Part II: Finnish language vs cultural behavior

Finnish flag

I like to think that a language also translates cultural behaviours.

For instance, the formal mode is rarely used in Finnish. Whereas in French, it is used in almost all cases except for your friends and close family. (My brother in law still uses the formal mode with my parents.) I like to interpret the lack of formal mode in Finnish as an illustration of the flat hierarchical structure of the Society. In general, small talk and big rhetoric are less appreciated in Finland. Communication patterns are rather simplified and direct. In Finland, you are being polite by saving other people’s time meaning avoiding small talk.

“Hän” in Finnish means “she” and “he” at the same time. Feminine & masculine forms do not exist in Finnish. Is it a coincidence that Finland ranks in second position worldwide in terms of gender equality ? (Reference: World Economic Forum Gender Report 2012)

Finnish is a very precise language as well. No time is wasted beating around the bush. The noun’s ending defines if you are inside the place: “Saunassa” or around it going inside soon: “Saunalla” for instance. Therefore, there are 10 different grammatical cases to know: nominatiivi, genetiivi, akkusatiivi, partitiivi, inessiivi, elatiivi, illatiivi, adessiivi, ablatiivi, allatiivi. (Imagine that German language has 4 and it is already a headache)


Je me plais à penser que les langues traduisent des comportements culturels et sociaux.

Par exemple, le vouvoiement est rarement utilisé en Finnois. En Français, on s’en sert dans presque tous les cas sauf entre amis et famille proche. (Mon beau-frère vouvoie toujours mes parents.) J’aime interpréter l’absence de vouvoiement en Finnois comme une représentation de l’organisation hiérarchique horizontale de la société par example ou encore le fait que les gens prônent un discours minimal. Les Finlandais n’apprécient pas les pourparlers, les échanges de banalités et les grands discours. Le mode de communication est simplifié et direct. En Finlande, économiser du temps aux autres en evitant les longues introductions et petites conversations est une forme de politesse.

“Hän” signifie à la fois “elle” et “il”. Les formes féminine et masculine sont inexistantes en Finnois. Est ce une coincidence avec le fait que la Finlande est classée deuxième pays au monde en termes d’égalité homme – femme? (Reference: World Economic Forum Gender Report 2012)

Le Finnois est une langue très précise. Pas de temps perdu à tourner autour du pot. La fin du nom détermine si l’on se trouve à l’intérieur d’un lieu couvert: “Saunassa” ou aux alentours planifiant de s’y rendre bientôt: “Saunalla” par exemple. Par conséquent, il y a 10 cas grammaticaux différents à savoir: nominatiivi, genetiivi, akkusatiivi, partitiivi, inessiivi, elatiivi, illatiivi, adessiivi, ablatiivi, allatiivi. (Imaginez que l’Allemand en a 4 et c’est déjà la galère)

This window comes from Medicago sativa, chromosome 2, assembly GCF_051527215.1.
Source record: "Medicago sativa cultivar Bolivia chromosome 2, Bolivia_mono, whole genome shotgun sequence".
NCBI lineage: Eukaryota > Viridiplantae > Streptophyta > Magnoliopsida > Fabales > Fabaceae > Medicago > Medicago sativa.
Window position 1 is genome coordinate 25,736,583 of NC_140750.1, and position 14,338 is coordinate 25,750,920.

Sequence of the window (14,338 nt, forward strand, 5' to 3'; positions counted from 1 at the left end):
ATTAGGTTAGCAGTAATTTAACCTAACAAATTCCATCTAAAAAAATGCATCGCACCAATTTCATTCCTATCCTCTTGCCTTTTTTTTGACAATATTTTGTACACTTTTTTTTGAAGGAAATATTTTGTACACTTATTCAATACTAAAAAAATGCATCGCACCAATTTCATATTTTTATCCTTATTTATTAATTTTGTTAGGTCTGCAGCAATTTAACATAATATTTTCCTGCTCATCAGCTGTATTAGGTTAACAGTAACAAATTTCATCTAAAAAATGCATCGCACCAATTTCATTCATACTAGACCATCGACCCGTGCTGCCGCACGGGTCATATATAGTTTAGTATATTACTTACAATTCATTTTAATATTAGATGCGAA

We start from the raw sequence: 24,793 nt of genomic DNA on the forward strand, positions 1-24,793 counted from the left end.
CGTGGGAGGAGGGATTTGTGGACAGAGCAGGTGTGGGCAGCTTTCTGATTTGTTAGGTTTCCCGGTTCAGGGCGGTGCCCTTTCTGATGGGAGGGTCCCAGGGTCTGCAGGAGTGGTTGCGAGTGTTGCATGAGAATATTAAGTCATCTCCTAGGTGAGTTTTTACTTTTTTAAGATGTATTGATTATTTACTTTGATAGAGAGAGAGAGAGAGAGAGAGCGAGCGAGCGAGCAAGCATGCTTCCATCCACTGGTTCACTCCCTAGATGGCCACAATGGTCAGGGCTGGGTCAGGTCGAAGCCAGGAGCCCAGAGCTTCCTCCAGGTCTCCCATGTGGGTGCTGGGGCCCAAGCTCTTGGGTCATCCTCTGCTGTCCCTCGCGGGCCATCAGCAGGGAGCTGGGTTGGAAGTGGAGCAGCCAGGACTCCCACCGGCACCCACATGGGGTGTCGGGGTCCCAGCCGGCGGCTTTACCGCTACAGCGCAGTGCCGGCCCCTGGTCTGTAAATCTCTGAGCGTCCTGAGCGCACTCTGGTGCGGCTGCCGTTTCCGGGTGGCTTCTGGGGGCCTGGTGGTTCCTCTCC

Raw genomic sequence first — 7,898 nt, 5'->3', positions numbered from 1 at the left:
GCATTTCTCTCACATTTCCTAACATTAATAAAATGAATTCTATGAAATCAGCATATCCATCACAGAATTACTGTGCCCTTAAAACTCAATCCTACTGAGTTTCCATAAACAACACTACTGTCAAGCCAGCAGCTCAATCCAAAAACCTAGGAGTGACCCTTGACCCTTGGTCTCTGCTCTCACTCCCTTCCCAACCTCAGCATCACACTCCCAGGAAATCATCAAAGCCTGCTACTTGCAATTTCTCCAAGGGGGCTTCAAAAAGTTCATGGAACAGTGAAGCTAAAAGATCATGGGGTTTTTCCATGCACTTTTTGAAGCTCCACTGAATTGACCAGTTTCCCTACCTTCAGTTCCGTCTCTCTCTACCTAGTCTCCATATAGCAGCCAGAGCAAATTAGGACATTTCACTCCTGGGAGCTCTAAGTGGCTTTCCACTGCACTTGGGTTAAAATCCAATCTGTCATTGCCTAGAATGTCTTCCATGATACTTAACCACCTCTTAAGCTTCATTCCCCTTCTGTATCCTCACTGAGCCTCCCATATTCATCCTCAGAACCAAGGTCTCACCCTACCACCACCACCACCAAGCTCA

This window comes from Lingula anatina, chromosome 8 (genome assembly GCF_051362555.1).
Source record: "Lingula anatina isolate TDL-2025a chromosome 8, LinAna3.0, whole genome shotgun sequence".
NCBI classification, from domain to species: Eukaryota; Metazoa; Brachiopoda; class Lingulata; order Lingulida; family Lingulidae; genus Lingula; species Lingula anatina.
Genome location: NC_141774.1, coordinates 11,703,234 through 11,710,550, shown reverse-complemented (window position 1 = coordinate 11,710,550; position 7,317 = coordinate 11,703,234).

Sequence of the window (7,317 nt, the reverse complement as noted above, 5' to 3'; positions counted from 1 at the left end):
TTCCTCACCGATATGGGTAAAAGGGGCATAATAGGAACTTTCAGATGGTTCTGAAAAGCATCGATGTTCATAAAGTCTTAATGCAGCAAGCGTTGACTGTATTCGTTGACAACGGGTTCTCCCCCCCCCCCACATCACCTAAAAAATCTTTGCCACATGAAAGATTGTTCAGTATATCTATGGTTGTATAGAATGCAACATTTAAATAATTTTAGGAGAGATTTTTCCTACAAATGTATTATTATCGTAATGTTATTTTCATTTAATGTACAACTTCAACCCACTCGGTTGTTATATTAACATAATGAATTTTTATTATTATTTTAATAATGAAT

5 thoughts on “Part II: Finnish language vs cultural behavior

  1. It’s said that when you learn Finnish, you need to learn 2 different languages: the written one and the spoken one – which is quite true! When I see my boyfriend texting or talking with his friends, there are no way for me to understand. But the elderly people tend to speak more formally and slowly. So I think it’s good to practice Finnish with elderly people than with the young 🙂

    • I think that You are right. Even we Finnish have problems to understand those living In Western regions or those who live on Eastern regions. Then comes the slang used on greater Helsinki area. This slang changes during the years.

  2. The formal form, or “teitittely” in Finnish, was still quite normal before the 70’s. It was gradually dropped in the process of Americanizing our country… Through TV and media. Sort of sad, I think. Elderly people are still ok with “teitittely”, while younger generations cannot do it anymore. However, it’s still considered polite to use the formal form especially when addressing the elderly.

  3. Hello!

    I´ve read your posts about Finnish language.
    It`s wonderful that you´re interested in it. Still I noticed one little mistake. There aren´t 10 cases but 15 in Finnish language.
    Nevertheless you have done a really great job and I´m looking forward to read some new writings about your thoughts of Finnish language, culture etc.

    Wishing you all the best,

  4. Hei,

    I just found your blog and it really made my day! Good points and very interesting aspects. Some of your posts about finns and finnish culture made me smile – even lauhght a little – so true they were!

    Keep up the good blog, this finnish girl’ll definitely follow!:)

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